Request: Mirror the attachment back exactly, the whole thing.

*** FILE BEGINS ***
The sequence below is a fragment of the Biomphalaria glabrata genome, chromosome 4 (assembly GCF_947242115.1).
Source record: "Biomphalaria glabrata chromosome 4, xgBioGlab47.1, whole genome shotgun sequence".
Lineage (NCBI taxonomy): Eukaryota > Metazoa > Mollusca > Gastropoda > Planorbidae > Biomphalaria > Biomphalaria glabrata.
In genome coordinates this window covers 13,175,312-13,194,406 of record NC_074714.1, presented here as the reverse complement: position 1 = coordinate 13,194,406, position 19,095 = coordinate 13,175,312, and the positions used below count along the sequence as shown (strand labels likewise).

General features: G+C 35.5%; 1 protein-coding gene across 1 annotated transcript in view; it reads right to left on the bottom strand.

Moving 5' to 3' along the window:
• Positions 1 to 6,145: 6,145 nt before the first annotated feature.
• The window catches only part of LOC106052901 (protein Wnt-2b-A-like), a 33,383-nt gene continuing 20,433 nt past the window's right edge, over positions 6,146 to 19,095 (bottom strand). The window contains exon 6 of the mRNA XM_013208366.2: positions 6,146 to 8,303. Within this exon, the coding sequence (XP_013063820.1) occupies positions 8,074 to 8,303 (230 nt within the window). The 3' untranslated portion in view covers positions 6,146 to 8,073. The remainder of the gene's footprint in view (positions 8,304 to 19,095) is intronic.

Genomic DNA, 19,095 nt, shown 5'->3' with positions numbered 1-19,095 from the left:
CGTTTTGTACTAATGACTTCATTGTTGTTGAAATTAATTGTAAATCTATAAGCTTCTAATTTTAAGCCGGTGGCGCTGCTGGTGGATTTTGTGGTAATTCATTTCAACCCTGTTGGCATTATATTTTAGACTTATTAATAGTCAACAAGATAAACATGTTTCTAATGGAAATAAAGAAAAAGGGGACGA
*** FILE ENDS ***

The sequence below is a fragment of the Biomphalaria glabrata genome, chromosome 4 (assembly GCF_947242115.1).
Source record: "Biomphalaria glabrata chromosome 4, xgBioGlab47.1, whole genome shotgun sequence".
Lineage (NCBI taxonomy): Eukaryota > Metazoa > Mollusca > Gastropoda > Planorbidae > Biomphalaria > Biomphalaria glabrata.
In genome coordinates this window covers 13,175,312-13,194,406 of record NC_074714.1, presented here as the reverse complement: position 1 = coordinate 13,194,406, position 19,095 = coordinate 13,175,312, and the positions used below count along the sequence as shown (strand labels likewise).

General features: G+C 35.5%; 1 protein-coding gene across 1 annotated transcript in view; it reads right to left on the bottom strand.

Moving 5' to 3' along the window:
• Positions 1 to 6,145: 6,145 nt before the first annotated feature.
• The window catches only part of LOC106052901 (protein Wnt-2b-A-like), a 33,383-nt gene continuing 20,433 nt past the window's right edge, over positions 6,146 to 19,095 (bottom strand). The window contains exon 6 of the mRNA XM_013208366.2: positions 6,146 to 8,303. Within this exon, the coding sequence (XP_013063820.1) occupies positions 8,074 to 8,303 (230 nt within the window). The 3' untranslated portion in view covers positions 6,146 to 8,073. The remainder of the gene's footprint in view (positions 8,304 to 19,095) is intronic.

Genomic DNA, 19,095 nt, shown 5'->3' with positions numbered 1-19,095 from the left:
CGTTTTGTACTAATGACTTCATTGTTGTTGAAATTAATTGTAAATCTATAAGCTTCTAATTTTAAGCCGGTGGCGCTGCTGGTGGATTTTGTGGTAATTCATTTCAACCCTGTTGGCATTATATTTTAGACTTATTAATAGTCAACAAGATAAACATGTTTCTAATGGAAATAAAGAAAAAGGGGACGA